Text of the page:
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Three Years After 'Dieselgate,' VW Fails Pollution Tests

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Three Years After 'Dieselgate,' VW Fails Pollution Tests
VW Golf TDI clean diesel at the 2010 Washington Auto Show. Mario Roberto Duran Ortiz / CC BY-SA 3.0

Volkswagen (VW) cars recalled and fixed after 2015's "dieselgate" emissions cheating scandal are still failing air pollution tests conducted by the Australian Automobile Association (AAA), The AFP reported Monday.

AAA tested the cars outside of the laboratory and found that, while they emitted less than before the recall, they still exceeded Australia's legal limits.


"Emissions analysis ... found an affected VW diesel vehicle to be using up to 14 percent more diesel after recall, and still emitting noxious emissions more than 400 percent higher than levels observed in laboratory testing," an AAA statement said.

VW came under fire in 2015 when it was discovered that the company had installed a "defeat mechanism" in up to 11 million cars. The mechanism would ensure that the engine did not pollute during government tests, then enable the car to resume polluting when it sensed the tests were complete. Affected cars emitted up to 40 times the legal amount of nitrogen oxide when driven outside the laboratory.

According to the AAA, the results indicate that it is more accurate to conduct driving tests in real-world conditions than in controlled settings.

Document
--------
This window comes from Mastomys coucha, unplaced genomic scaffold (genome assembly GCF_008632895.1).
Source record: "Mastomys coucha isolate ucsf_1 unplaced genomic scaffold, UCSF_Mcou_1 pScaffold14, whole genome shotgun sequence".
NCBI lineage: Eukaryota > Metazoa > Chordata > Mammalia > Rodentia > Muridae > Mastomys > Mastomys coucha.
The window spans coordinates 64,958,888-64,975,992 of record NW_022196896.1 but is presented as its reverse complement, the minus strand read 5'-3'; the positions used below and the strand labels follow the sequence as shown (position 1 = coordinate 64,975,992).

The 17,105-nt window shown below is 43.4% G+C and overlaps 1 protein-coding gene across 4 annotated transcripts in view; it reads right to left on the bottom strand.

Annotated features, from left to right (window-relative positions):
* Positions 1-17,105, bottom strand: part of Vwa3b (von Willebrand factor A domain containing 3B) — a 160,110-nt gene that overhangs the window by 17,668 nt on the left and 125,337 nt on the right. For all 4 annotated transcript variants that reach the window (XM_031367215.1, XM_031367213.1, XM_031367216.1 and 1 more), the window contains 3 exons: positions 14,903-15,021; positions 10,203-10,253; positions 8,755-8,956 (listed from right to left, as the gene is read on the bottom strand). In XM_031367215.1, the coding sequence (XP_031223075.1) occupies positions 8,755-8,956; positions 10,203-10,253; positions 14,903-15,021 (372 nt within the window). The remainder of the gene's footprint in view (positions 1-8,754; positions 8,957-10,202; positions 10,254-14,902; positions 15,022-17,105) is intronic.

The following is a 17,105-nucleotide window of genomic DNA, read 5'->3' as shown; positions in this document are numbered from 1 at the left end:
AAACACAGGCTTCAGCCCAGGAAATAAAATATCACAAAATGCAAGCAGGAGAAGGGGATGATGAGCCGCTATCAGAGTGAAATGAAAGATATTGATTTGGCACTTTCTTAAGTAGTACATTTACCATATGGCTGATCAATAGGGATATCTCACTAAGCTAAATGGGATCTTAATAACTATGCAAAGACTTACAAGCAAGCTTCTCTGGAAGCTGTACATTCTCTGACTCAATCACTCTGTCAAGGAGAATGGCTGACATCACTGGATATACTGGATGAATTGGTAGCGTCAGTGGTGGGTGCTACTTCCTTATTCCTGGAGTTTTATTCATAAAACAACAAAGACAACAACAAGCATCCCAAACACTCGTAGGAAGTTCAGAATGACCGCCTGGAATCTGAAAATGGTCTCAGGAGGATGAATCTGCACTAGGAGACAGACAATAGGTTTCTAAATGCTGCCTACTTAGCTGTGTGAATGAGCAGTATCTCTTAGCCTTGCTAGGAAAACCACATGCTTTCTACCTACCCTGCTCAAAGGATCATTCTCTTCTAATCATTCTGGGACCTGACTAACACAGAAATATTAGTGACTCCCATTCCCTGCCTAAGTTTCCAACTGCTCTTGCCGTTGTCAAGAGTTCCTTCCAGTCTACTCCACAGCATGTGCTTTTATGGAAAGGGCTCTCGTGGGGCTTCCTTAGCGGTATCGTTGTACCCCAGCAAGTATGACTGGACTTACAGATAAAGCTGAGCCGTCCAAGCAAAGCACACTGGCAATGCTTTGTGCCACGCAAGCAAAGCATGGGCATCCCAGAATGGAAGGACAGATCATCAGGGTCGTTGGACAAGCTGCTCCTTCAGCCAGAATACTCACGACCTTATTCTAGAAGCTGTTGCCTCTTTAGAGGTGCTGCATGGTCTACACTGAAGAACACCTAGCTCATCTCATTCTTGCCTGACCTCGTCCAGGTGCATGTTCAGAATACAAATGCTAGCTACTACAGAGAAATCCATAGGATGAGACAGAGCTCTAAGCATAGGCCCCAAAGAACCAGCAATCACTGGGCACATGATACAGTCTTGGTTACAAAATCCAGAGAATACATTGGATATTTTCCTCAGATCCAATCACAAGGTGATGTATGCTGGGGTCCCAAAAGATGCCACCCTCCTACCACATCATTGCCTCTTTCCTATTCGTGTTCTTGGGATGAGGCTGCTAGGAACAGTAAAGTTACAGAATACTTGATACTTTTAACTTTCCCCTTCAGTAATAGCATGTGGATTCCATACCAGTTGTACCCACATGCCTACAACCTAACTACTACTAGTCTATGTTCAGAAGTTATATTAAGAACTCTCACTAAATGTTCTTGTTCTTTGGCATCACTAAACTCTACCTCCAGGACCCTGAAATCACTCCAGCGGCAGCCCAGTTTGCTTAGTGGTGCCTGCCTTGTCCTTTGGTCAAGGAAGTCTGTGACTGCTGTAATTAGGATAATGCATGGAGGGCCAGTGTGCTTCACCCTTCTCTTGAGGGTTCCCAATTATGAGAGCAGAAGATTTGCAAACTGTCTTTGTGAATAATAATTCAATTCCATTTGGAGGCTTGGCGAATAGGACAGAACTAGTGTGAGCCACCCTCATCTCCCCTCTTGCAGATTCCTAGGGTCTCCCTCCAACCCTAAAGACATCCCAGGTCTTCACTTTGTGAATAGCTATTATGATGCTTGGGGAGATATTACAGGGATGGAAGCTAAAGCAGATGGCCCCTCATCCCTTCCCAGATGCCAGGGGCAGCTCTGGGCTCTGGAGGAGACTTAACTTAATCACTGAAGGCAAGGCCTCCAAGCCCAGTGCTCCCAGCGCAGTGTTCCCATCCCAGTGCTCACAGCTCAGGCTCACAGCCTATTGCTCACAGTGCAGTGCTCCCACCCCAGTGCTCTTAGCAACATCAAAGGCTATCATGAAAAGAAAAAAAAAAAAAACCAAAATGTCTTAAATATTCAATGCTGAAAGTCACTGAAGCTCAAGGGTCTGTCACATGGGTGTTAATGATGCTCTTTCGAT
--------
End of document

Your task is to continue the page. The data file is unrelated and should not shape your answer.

VW rejected the findings and told AFP that the updated cars "continue to satisfy European and Australian emissions standards."

Stakes are high for VW, which has already paid out $31 billion due to the scandal, but they are even higher for the health of humans and the environment.

Nitrogen oxide released from diesel combustion engines combines with the oxygen in the atmosphere to form nitrogen dioxide, which can worsen respiratory problems like asthma and bronchitis and cause acid rain, Scientific American explained in an article about the 2015 scandal.

However, the scandal also reinforced how much cars pollute even when they are not cheating or failing emissions tests.

Travis Bradford, director of Energy and Environment Concentration at Columbia University, told Scientific American that the modified VW vehicles had not added significantly to global pollution levels.

"Unfortunately, in the grand scheme of things, this is a drop in the bucket in terms of our aggregate pollution," Bradford said.

But that is more a condemnation of the status quo than a free pass for VW.

This year, a study published in Biological Psychiatry found that even levels of air pollution ruled "safe" by the European Union can impair fetal brain development, Medical Daily reported Monday.

When it comes to climate change, data published by the U.S. Environmental Protection Agency (EPA) said that transportation, including cars and trucks, accounted for 14 percent of global greenhouse gas emissions in 2010.

The era of the electric car can't come fast enough.

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